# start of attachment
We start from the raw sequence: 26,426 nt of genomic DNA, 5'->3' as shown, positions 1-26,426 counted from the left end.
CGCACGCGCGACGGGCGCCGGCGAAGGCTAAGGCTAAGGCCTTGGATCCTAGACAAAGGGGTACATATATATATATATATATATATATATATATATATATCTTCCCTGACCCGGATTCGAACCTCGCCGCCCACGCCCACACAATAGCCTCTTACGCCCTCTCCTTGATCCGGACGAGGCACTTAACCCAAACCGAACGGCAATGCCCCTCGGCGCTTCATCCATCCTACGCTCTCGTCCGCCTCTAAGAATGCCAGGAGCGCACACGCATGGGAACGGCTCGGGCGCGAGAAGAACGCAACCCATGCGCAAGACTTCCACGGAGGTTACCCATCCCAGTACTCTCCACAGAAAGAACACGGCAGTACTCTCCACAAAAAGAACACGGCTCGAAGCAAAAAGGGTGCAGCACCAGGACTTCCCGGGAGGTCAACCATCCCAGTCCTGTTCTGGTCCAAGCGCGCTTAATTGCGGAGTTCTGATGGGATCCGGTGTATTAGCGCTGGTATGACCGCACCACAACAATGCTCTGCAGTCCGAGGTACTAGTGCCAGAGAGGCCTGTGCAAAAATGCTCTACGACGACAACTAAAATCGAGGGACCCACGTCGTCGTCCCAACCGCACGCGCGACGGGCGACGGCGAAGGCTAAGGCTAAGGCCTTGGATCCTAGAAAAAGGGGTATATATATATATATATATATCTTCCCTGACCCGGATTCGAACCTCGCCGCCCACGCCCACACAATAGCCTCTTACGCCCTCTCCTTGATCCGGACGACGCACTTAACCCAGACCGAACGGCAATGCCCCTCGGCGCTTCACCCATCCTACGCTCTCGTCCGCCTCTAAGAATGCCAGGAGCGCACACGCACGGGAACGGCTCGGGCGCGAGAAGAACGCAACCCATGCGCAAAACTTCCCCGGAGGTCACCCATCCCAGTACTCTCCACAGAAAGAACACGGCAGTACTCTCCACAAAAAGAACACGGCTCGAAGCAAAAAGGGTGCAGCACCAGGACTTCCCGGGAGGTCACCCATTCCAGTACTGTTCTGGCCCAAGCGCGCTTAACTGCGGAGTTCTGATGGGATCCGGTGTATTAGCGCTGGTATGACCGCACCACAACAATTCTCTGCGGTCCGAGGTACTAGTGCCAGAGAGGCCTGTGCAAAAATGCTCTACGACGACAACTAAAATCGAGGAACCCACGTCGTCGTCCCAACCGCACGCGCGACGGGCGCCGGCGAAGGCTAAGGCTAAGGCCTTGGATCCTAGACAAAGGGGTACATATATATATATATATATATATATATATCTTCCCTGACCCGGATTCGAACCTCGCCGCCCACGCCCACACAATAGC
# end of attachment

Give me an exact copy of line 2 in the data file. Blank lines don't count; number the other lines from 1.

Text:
CGCACGCGCGACGGGCGCCGGCGAAGGCTAAGGCTAAGGCCTTGGATCCTAGACAAAGGGGTACATATATATATATATATATATATATATATATATATATCTTCCCTGACCCGGATTCGAACCTCGCCGCCCACGCCCACACAATAGCCTCTTACGCCCTCTCCTTGATCCGGACGAGGCACTTAACCCAAACCGAACGGCAATGCCCCTCGGCGCTTCATCCATCCTACGCTCTCGTCCGCCTCTAAGAATGCCAGGAGCGCACACGCATGGGAACGGCTCGGGCGCGAGAAGAACGCAACCCATGCGCAAGACTTCCACGGAGGTTACCCATCCCAGTACTCTCCACAGAAAGAACACGGCAGTACTCTCCACAAAAAGAACACGGCTCGAAGCAAAAAGGGTGCAGCACCAGGACTTCCCGGGAGGTCAACCATCCCAGTCCTGTTCTGGTCCAAGCGCGCTTAATTGCGGAGTTCTGATGGGATCCGGTGTATTAGCGCTGGTATGACCGCACCACAACAATGCTCTGCAGTCCGAGGTACTAGTGCCAGAGAGGCCTGTGCAAAAATGCTCTACGACGACAACTAAAATCGAGGGACCCACGTCGTCGTCCCAACCGCACGCGCGACGGGCGACGGCGAAGGCTAAGGCTAAGGCCTTGGATCCTAGAAAAAGGGGTATATATATATATATATATATCTTCCCTGACCCGGATTCGAACCTCGCCGCCCACGCCCACACAATAGCCTCTTACGCCCTCTCCTTGATCCGGACGACGCACTTAACCCAGACCGAACGGCAATGCCCCTCGGCGCTTCACCCATCCTACGCTCTCGTCCGCCTCTAAGAATGCCAGGAGCGCACACGCACGGGAACGGCTCGGGCGCGAGAAGAACGCAACCCATGCGCAAAACTTCCCCGGAGGTCACCCATCCCAGTACTCTCCACAGAAAGAACACGGCAGTACTCTCCACAAAAAGAACACGGCTCGAAGCAAAAAGGGTGCAGCACCAGGACTTCCCGGGAGGTCACCCATTCCAGTACTGTTCTGGCCCAAGCGCGCTTAACTGCGGAGTTCTGATGGGATCCGGTGTATTAGCGCTGGTATGACCGCACCACAACAATTCTCTGCGGTCCGAGGTACTAGTGCCAGAGAGGCCTGTGCAAAAATGCTCTACGACGACAACTAAAATCGAGGAACCCACGTCGTCGTCCCAACCGCACGCGCGACGGGCGCCGGCGAAGGCTAAGGCTAAGGCCTTGGATCCTAGACAAAGGGGTACATATATATATATATATATATATATATATCTTCCCTGACCCGGATTCGAACCTCGCCGCCCACGCCCACACAATAGC